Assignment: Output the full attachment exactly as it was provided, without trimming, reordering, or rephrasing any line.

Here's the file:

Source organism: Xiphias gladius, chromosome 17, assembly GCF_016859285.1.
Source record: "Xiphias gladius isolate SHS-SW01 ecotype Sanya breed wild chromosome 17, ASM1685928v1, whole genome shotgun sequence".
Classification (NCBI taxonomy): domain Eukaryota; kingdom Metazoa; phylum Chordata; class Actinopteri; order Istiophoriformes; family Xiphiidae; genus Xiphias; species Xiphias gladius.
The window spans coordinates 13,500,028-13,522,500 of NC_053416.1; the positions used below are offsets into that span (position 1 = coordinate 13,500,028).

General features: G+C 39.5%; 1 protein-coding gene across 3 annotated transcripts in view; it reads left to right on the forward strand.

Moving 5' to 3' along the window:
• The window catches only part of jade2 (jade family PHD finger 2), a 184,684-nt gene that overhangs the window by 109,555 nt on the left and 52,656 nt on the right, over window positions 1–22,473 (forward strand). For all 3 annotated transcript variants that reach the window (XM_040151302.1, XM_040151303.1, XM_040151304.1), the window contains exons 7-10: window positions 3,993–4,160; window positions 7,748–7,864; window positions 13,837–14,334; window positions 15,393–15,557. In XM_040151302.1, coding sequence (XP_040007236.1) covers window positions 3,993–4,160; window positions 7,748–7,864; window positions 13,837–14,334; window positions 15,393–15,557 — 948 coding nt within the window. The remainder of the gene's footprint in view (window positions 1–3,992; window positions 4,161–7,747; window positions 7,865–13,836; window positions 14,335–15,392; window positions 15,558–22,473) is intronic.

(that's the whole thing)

Source organism: Xiphias gladius, chromosome 17, assembly GCF_016859285.1.
Source record: "Xiphias gladius isolate SHS-SW01 ecotype Sanya breed wild chromosome 17, ASM1685928v1, whole genome shotgun sequence".
Classification (NCBI taxonomy): domain Eukaryota; kingdom Metazoa; phylum Chordata; class Actinopteri; order Istiophoriformes; family Xiphiidae; genus Xiphias; species Xiphias gladius.
The window spans coordinates 13,500,028-13,522,500 of NC_053416.1; the positions used below are offsets into that span (position 1 = coordinate 13,500,028).

General features: G+C 39.5%; 1 protein-coding gene across 3 annotated transcripts in view; it reads left to right on the forward strand.

Moving 5' to 3' along the window:
• The window catches only part of jade2 (jade family PHD finger 2), a 184,684-nt gene that overhangs the window by 109,555 nt on the left and 52,656 nt on the right, over window positions 1–22,473 (forward strand). For all 3 annotated transcript variants that reach the window (XM_040151302.1, XM_040151303.1, XM_040151304.1), the window contains exons 7-10: window positions 3,993–4,160; window positions 7,748–7,864; window positions 13,837–14,334; window positions 15,393–15,557. In XM_040151302.1, coding sequence (XP_040007236.1) covers window positions 3,993–4,160; window positions 7,748–7,864; window positions 13,837–14,334; window positions 15,393–15,557 — 948 coding nt within the window. The remainder of the gene's footprint in view (window positions 1–3,992; window positions 4,161–7,747; window positions 7,865–13,836; window positions 14,335–15,392; window positions 15,558–22,473) is intronic.